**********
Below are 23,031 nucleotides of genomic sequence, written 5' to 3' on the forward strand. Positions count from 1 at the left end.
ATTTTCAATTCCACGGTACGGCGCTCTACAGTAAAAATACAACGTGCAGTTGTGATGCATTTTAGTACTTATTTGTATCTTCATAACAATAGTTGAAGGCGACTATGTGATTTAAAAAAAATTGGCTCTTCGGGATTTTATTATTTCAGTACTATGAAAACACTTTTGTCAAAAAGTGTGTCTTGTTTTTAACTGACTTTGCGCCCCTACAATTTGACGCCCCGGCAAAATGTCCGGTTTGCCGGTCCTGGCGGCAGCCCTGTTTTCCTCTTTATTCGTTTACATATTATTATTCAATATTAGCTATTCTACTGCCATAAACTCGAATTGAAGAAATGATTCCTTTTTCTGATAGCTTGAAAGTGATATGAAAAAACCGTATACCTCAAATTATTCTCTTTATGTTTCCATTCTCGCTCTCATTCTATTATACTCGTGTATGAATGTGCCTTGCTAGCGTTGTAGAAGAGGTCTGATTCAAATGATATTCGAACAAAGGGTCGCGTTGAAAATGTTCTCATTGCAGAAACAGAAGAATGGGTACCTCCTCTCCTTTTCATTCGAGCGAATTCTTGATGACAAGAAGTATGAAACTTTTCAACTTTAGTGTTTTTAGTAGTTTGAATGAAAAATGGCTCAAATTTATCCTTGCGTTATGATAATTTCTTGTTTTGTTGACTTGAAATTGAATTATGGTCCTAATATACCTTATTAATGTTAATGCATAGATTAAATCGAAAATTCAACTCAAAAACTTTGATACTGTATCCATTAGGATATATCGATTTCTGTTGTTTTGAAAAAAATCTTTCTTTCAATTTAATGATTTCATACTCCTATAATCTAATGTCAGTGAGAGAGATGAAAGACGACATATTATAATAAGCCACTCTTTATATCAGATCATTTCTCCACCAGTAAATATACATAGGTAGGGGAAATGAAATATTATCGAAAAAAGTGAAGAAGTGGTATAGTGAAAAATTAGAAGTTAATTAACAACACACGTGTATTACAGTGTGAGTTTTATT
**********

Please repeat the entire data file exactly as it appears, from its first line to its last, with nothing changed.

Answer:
Below are 23,031 nucleotides of genomic sequence, written 5' to 3' on the forward strand. Positions count from 1 at the left end.
ATTTTCAATTCCACGGTACGGCGCTCTACAGTAAAAATACAACGTGCAGTTGTGATGCATTTTAGTACTTATTTGTATCTTCATAACAATAGTTGAAGGCGACTATGTGATTTAAAAAAAATTGGCTCTTCGGGATTTTATTATTTCAGTACTATGAAAACACTTTTGTCAAAAAGTGTGTCTTGTTTTTAACTGACTTTGCGCCCCTACAATTTGACGCCCCGGCAAAATGTCCGGTTTGCCGGTCCTGGCGGCAGCCCTGTTTTCCTCTTTATTCGTTTACATATTATTATTCAATATTAGCTATTCTACTGCCATAAACTCGAATTGAAGAAATGATTCCTTTTTCTGATAGCTTGAAAGTGATATGAAAAAACCGTATACCTCAAATTATTCTCTTTATGTTTCCATTCTCGCTCTCATTCTATTATACTCGTGTATGAATGTGCCTTGCTAGCGTTGTAGAAGAGGTCTGATTCAAATGATATTCGAACAAAGGGTCGCGTTGAAAATGTTCTCATTGCAGAAACAGAAGAATGGGTACCTCCTCTCCTTTTCATTCGAGCGAATTCTTGATGACAAGAAGTATGAAACTTTTCAACTTTAGTGTTTTTAGTAGTTTGAATGAAAAATGGCTCAAATTTATCCTTGCGTTATGATAATTTCTTGTTTTGTTGACTTGAAATTGAATTATGGTCCTAATATACCTTATTAATGTTAATGCATAGATTAAATCGAAAATTCAACTCAAAAACTTTGATACTGTATCCATTAGGATATATCGATTTCTGTTGTTTTGAAAAAAATCTTTCTTTCAATTTAATGATTTCATACTCCTATAATCTAATGTCAGTGAGAGAGATGAAAGACGACATATTATAATAAGCCACTCTTTATATCAGATCATTTCTCCACCAGTAAATATACATAGGTAGGGGAAATGAAATATTATCGAAAAAAGTGAAGAAGTGGTATAGTGAAAAATTAGAAGTTAATTAACAACACACGTGTATTACAGTGTGAGTTTTATT